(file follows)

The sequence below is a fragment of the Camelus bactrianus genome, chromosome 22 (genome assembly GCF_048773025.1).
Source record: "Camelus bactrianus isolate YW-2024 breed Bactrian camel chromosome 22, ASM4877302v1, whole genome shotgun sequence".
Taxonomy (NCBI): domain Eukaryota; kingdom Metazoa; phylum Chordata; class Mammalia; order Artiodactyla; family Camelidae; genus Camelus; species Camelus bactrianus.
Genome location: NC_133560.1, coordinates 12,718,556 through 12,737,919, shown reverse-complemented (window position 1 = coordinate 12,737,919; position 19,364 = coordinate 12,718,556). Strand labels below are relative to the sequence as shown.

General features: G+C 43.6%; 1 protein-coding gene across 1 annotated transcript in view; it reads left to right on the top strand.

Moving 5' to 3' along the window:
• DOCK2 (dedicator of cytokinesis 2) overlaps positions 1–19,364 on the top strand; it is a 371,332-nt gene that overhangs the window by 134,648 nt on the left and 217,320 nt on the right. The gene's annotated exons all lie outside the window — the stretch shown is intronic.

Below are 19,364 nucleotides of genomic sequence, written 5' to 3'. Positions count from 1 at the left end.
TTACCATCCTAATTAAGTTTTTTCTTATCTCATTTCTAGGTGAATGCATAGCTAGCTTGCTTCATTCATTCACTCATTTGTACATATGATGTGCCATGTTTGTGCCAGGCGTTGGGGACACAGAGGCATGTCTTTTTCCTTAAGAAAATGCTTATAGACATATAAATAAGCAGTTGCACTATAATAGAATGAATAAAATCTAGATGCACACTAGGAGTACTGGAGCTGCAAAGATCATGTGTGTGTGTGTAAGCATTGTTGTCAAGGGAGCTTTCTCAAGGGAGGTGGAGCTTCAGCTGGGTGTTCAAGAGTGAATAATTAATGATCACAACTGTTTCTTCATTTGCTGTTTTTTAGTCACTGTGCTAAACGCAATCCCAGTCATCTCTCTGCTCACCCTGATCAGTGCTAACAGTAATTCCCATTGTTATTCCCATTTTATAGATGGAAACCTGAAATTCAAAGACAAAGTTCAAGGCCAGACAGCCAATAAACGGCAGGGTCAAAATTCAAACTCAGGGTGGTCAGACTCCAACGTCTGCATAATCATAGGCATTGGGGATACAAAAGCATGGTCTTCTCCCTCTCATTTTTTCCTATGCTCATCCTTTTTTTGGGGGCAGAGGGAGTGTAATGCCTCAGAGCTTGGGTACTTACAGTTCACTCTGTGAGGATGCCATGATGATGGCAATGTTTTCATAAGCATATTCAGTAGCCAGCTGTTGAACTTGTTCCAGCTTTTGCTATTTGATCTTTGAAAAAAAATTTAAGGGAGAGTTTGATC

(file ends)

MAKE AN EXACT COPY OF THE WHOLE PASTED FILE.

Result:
The sequence below is a fragment of the Camelus bactrianus genome, chromosome 22 (genome assembly GCF_048773025.1).
Source record: "Camelus bactrianus isolate YW-2024 breed Bactrian camel chromosome 22, ASM4877302v1, whole genome shotgun sequence".
Taxonomy (NCBI): domain Eukaryota; kingdom Metazoa; phylum Chordata; class Mammalia; order Artiodactyla; family Camelidae; genus Camelus; species Camelus bactrianus.
Genome location: NC_133560.1, coordinates 12,718,556 through 12,737,919, shown reverse-complemented (window position 1 = coordinate 12,737,919; position 19,364 = coordinate 12,718,556). Strand labels below are relative to the sequence as shown.

General features: G+C 43.6%; 1 protein-coding gene across 1 annotated transcript in view; it reads left to right on the top strand.

Moving 5' to 3' along the window:
• DOCK2 (dedicator of cytokinesis 2) overlaps positions 1–19,364 on the top strand; it is a 371,332-nt gene that overhangs the window by 134,648 nt on the left and 217,320 nt on the right. The gene's annotated exons all lie outside the window — the stretch shown is intronic.

Below are 19,364 nucleotides of genomic sequence, written 5' to 3'. Positions count from 1 at the left end.
TTACCATCCTAATTAAGTTTTTTCTTATCTCATTTCTAGGTGAATGCATAGCTAGCTTGCTTCATTCATTCACTCATTTGTACATATGATGTGCCATGTTTGTGCCAGGCGTTGGGGACACAGAGGCATGTCTTTTTCCTTAAGAAAATGCTTATAGACATATAAATAAGCAGTTGCACTATAATAGAATGAATAAAATCTAGATGCACACTAGGAGTACTGGAGCTGCAAAGATCATGTGTGTGTGTGTAAGCATTGTTGTCAAGGGAGCTTTCTCAAGGGAGGTGGAGCTTCAGCTGGGTGTTCAAGAGTGAATAATTAATGATCACAACTGTTTCTTCATTTGCTGTTTTTTAGTCACTGTGCTAAACGCAATCCCAGTCATCTCTCTGCTCACCCTGATCAGTGCTAACAGTAATTCCCATTGTTATTCCCATTTTATAGATGGAAACCTGAAATTCAAAGACAAAGTTCAAGGCCAGACAGCCAATAAACGGCAGGGTCAAAATTCAAACTCAGGGTGGTCAGACTCCAACGTCTGCATAATCATAGGCATTGGGGATACAAAAGCATGGTCTTCTCCCTCTCATTTTTTCCTATGCTCATCCTTTTTTTGGGGGCAGAGGGAGTGTAATGCCTCAGAGCTTGGGTACTTACAGTTCACTCTGTGAGGATGCCATGATGATGGCAATGTTTTCATAAGCATATTCAGTAGCCAGCTGTTGAACTTGTTCCAGCTTTTGCTATTTGATCTTTGAAAAAAAATTTAAGGGAGAGTTTGATC